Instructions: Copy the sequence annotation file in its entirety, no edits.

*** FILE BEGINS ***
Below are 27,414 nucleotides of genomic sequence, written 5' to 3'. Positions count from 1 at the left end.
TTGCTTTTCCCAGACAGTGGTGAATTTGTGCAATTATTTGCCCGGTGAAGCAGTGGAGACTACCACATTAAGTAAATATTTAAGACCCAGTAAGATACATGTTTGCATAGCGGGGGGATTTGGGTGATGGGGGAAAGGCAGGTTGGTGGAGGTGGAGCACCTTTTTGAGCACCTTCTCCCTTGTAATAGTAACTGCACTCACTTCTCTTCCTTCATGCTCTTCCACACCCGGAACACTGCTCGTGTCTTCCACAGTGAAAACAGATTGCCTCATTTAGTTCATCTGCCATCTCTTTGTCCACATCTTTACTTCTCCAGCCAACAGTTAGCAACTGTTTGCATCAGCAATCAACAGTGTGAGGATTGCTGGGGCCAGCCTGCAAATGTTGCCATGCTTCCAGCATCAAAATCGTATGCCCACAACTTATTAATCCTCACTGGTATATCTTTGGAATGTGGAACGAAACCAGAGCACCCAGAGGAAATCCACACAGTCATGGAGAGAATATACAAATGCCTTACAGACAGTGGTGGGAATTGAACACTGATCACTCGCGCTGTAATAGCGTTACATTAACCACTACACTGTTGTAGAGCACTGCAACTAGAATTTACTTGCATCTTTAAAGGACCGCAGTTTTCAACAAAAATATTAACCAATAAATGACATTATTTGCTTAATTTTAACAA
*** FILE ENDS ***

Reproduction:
Below are 27,414 nucleotides of genomic sequence, written 5' to 3'. Positions count from 1 at the left end.
TTGCTTTTCCCAGACAGTGGTGAATTTGTGCAATTATTTGCCCGGTGAAGCAGTGGAGACTACCACATTAAGTAAATATTTAAGACCCAGTAAGATACATGTTTGCATAGCGGGGGGATTTGGGTGATGGGGGAAAGGCAGGTTGGTGGAGGTGGAGCACCTTTTTGAGCACCTTCTCCCTTGTAATAGTAACTGCACTCACTTCTCTTCCTTCATGCTCTTCCACACCCGGAACACTGCTCGTGTCTTCCACAGTGAAAACAGATTGCCTCATTTAGTTCATCTGCCATCTCTTTGTCCACATCTTTACTTCTCCAGCCAACAGTTAGCAACTGTTTGCATCAGCAATCAACAGTGTGAGGATTGCTGGGGCCAGCCTGCAAATGTTGCCATGCTTCCAGCATCAAAATCGTATGCCCACAACTTATTAATCCTCACTGGTATATCTTTGGAATGTGGAACGAAACCAGAGCACCCAGAGGAAATCCACACAGTCATGGAGAGAATATACAAATGCCTTACAGACAGTGGTGGGAATTGAACACTGATCACTCGCGCTGTAATAGCGTTACATTAACCACTACACTGTTGTAGAGCACTGCAACTAGAATTTACTTGCATCTTTAAAGGACCGCAGTTTTCAACAAAAATATTAACCAATAAATGACATTATTTGCTTAATTTTAACAA